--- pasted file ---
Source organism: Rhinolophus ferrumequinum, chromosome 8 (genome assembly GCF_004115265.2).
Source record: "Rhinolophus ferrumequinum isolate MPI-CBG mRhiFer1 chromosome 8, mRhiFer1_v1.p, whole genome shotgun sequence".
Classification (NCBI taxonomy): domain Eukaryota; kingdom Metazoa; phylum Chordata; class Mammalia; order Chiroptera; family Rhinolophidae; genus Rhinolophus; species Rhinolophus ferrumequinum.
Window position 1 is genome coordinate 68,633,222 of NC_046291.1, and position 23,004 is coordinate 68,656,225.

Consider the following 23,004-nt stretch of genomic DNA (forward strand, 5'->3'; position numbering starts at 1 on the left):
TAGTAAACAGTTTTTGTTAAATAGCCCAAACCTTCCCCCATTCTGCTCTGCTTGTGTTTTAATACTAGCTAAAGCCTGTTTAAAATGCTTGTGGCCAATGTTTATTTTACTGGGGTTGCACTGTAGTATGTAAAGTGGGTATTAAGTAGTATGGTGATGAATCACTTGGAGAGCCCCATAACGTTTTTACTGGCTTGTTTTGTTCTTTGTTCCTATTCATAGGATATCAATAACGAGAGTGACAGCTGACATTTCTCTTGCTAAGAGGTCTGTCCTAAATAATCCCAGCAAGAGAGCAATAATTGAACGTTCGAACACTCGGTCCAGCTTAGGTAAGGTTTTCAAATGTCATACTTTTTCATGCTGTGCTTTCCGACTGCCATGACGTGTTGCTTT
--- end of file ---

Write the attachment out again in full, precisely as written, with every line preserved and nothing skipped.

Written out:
Source organism: Rhinolophus ferrumequinum, chromosome 8 (genome assembly GCF_004115265.2).
Source record: "Rhinolophus ferrumequinum isolate MPI-CBG mRhiFer1 chromosome 8, mRhiFer1_v1.p, whole genome shotgun sequence".
Classification (NCBI taxonomy): domain Eukaryota; kingdom Metazoa; phylum Chordata; class Mammalia; order Chiroptera; family Rhinolophidae; genus Rhinolophus; species Rhinolophus ferrumequinum.
Window position 1 is genome coordinate 68,633,222 of NC_046291.1, and position 23,004 is coordinate 68,656,225.

Consider the following 23,004-nt stretch of genomic DNA (forward strand, 5'->3'; position numbering starts at 1 on the left):
TAGTAAACAGTTTTTGTTAAATAGCCCAAACCTTCCCCCATTCTGCTCTGCTTGTGTTTTAATACTAGCTAAAGCCTGTTTAAAATGCTTGTGGCCAATGTTTATTTTACTGGGGTTGCACTGTAGTATGTAAAGTGGGTATTAAGTAGTATGGTGATGAATCACTTGGAGAGCCCCATAACGTTTTTACTGGCTTGTTTTGTTCTTTGTTCCTATTCATAGGATATCAATAACGAGAGTGACAGCTGACATTTCTCTTGCTAAGAGGTCTGTCCTAAATAATCCCAGCAAGAGAGCAATAATTGAACGTTCGAACACTCGGTCCAGCTTAGGTAAGGTTTTCAAATGTCATACTTTTTCATGCTGTGCTTTCCGACTGCCATGACGTGTTGCTTT